The COVID-19 pandemic has disproportionately impacted people experiencing homelessness. While the pandemic has taken a toll on essential workers in every sector, the homelessness support sector has not received proper recognition for the work they continue to do to support this vulnerable population amid a global pandemic. This blog focuses on the distinct challenges faced by frontline workers in the homelessness support sector during COVID-19 and opportunities to address these challenges both during and post-pandemic.

These findings come from an evaluation conducted by Hub Solutions, a social enterprise embedded within the Canadian Observatory on Homelessness (COH). Read the full report here.

Difficulty Accessing Staff Resources and Supports

In April 2021, one year since the onset of the COVID-19 pandemic, a survey was distributed to frontline workers in the homelessness support sector across Canada. This survey revealed that:

  • 51.4% of all frontline staff are working more hours during the COVID-19 pandemic
  • Only 49.7% workers reportedly received pandemic pay in the past 12 months
  • 53.6% of workers have received training related to COVID-19 while 46.4% are continuing to work during the pandemic without COVID-19 training
  • 32.6% did not report that personal protective equipment was readily available to them, and
  • 38.3% of frontline staff in this sector are not given an appropriate amount of paid sick days that would allow them to self-isolate if they contracted COVID-19

Interviews with Executive Directors of homeless serving organizations elaborated on the impacts of the unequal distribution of pandemic pay, lack of COVID-19 resources and training, and increase in staff hours and responsibilities during the pandemic.

Unsurprisingly, safety was a major concern for workers in this sector given that they cannot work from home and are in close contact with service users with COVID-19 or at higher risk of contracting the virus. These concerns were described by one Executive Director from Eastern Canada:

“We lost a third of our staff in four days. And so, some people had compromised health, some people lived with people with compromised health, and some people just said I'm not doing this… I'm not risking my life when people just didn't know what was happening.”

A disconnect was observed between the reality of the work that frontline staff have continued to do during the pandemic and the recognition of the necessity and importance of this work. Several Executive Directors described this lack of recognition given that their staff were not eligible for the pandemic pay other frontline workers received. One Executive Director in Western Canada commented on this disconnect:

“[During the pandemic] Access to services are gone and others [programs/places] are closed. We're the only two shelters – big shelters – in our city, we're able to take many people and cut out daytime programming so we’re really the only place open. That put a lot of strain on us to manage the whole shelter population… [However] we didn't qualify as essential workers. I know it came in for like grocery store workers but not for our staff.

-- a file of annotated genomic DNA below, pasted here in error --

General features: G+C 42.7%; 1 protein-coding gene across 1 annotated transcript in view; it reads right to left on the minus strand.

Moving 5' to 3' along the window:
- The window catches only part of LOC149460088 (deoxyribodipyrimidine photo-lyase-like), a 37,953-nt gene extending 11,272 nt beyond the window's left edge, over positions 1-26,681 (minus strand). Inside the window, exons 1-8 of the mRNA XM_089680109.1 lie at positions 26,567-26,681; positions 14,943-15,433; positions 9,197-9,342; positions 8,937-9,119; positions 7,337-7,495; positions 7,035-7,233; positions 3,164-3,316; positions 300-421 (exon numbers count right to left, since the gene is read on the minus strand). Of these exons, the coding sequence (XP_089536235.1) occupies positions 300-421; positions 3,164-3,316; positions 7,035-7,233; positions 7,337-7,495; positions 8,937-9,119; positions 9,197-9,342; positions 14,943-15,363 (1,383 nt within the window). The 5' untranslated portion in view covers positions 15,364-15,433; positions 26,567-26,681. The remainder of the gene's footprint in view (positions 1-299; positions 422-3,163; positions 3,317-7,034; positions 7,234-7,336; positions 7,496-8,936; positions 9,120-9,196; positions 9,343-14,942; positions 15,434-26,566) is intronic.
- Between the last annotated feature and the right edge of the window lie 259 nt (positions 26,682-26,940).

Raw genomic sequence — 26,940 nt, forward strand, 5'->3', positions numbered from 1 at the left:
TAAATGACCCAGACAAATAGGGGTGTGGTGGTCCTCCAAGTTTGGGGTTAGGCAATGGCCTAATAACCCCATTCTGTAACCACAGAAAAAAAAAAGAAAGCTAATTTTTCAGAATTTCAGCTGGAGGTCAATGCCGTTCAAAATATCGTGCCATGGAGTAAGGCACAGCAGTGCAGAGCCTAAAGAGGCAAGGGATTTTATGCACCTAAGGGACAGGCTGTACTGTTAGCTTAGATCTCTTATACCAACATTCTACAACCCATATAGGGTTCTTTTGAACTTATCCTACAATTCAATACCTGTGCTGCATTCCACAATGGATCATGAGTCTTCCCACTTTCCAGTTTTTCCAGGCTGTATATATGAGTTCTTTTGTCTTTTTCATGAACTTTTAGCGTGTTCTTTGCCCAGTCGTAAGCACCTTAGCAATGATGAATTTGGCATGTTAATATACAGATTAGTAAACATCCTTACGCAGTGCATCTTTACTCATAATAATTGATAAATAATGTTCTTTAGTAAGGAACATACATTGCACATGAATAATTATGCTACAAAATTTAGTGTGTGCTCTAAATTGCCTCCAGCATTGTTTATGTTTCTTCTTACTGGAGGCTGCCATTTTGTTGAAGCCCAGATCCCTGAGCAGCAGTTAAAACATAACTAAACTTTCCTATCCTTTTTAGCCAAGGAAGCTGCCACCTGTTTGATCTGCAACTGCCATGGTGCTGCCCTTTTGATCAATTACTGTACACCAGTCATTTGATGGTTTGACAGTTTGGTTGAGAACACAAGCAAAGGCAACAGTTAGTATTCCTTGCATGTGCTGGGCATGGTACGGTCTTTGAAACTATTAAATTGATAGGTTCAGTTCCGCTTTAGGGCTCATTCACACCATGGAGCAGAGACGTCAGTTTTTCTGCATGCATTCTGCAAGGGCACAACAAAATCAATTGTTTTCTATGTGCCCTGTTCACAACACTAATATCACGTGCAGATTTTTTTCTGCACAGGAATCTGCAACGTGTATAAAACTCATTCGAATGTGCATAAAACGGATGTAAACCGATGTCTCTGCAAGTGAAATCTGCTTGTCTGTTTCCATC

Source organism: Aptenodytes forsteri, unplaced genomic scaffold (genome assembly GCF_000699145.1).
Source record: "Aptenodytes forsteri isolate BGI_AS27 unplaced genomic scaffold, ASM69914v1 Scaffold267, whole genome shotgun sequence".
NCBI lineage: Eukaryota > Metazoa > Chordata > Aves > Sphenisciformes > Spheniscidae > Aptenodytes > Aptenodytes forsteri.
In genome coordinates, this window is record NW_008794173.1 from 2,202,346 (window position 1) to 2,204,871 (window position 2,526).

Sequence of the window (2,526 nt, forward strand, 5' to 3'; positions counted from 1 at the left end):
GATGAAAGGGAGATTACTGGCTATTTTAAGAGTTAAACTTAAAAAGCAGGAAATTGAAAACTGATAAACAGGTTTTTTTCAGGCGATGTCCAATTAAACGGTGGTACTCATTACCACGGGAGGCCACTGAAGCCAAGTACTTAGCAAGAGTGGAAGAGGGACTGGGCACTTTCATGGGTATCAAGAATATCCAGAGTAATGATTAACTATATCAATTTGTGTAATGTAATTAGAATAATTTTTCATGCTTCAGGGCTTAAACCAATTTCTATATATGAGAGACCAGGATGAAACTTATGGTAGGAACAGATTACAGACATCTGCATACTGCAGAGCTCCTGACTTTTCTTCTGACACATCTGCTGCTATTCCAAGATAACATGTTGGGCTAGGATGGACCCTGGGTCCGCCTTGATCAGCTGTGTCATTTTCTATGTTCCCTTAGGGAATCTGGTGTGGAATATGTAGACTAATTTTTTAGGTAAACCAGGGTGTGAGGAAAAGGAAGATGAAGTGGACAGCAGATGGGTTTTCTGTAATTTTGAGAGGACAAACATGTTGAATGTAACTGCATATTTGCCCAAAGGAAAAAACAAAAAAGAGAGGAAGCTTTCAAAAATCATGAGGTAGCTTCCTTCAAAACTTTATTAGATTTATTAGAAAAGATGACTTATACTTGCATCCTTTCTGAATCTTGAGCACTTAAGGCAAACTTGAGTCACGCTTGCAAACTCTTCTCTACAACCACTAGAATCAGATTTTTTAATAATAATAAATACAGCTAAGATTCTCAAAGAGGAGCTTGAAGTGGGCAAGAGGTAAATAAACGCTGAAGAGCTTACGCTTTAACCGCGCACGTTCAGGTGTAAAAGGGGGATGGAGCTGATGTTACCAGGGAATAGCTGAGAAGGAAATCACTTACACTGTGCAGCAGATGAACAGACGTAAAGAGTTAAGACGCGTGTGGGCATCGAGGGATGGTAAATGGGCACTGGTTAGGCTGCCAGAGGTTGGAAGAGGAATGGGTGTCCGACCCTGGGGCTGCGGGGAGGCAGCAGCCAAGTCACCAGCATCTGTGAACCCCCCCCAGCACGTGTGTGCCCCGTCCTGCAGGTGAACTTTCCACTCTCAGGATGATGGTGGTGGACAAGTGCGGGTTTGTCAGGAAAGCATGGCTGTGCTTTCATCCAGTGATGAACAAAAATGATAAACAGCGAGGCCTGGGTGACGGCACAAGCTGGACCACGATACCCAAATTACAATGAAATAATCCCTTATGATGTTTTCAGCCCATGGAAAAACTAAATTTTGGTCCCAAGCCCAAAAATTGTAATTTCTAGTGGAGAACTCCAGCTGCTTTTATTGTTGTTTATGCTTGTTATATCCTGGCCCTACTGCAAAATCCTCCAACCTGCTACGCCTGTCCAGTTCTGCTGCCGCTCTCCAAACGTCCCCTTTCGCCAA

Opportunities for Improving Working Conditions

Based on the evaluation findings, two key opportunities to improve the working conditions of frontline workers in the sector now and after the pandemic were identified.

First: homeless serving organizations should assess the adequacy and availability of training, physical resources, financial resources, and human resources related to COVID-19. Safety was a particular concern for frontline staff during the COVID-19 pandemic which translated into high rates of staff turnover during the pandemic. With this in mind, organizations should assess whether COVID-19 training and additional physical, financial, or human resources are needed by their staff as the pandemic continues.

The resources needed to protect staff and prevent the spread of COVID-19 are also applicable for other airborne/respiratory illnesses (e.g., influenza) that are common among people experiencing homelessness. Therefore, steps to meet these training, physical, financial, and human resources in the event of other disease outbreaks should be incorporated into organizations’ standard pandemic response plans.

Second: sustainable wage enhancements are needed for workers in this sector. Many frontline staff report that they are not paid adequately for the work that they do – this idea was reinforced by many Executive Directors. Future research can explore how sustainable wage enhancements can be implemented for frontline staff in the sector to improve employee retention and turnover.

The homelessness support sector is trying to manage the needs of their clients amid an affordable housing crisis. By adding on a global pandemic many homeless serving organizations are likely to face major staffing challenges if adequate training, resources, and supports are not available.

Stay tuned for the third and final part of this blog series that will focus on the needs of one specific group of workers in the sector: staff with lived experience of homelessness.

Note: This research was funded by the Government of Canada through the Community Capacity and Innovation funding stream of Reaching Home: Canada’s Homelessness Strategy.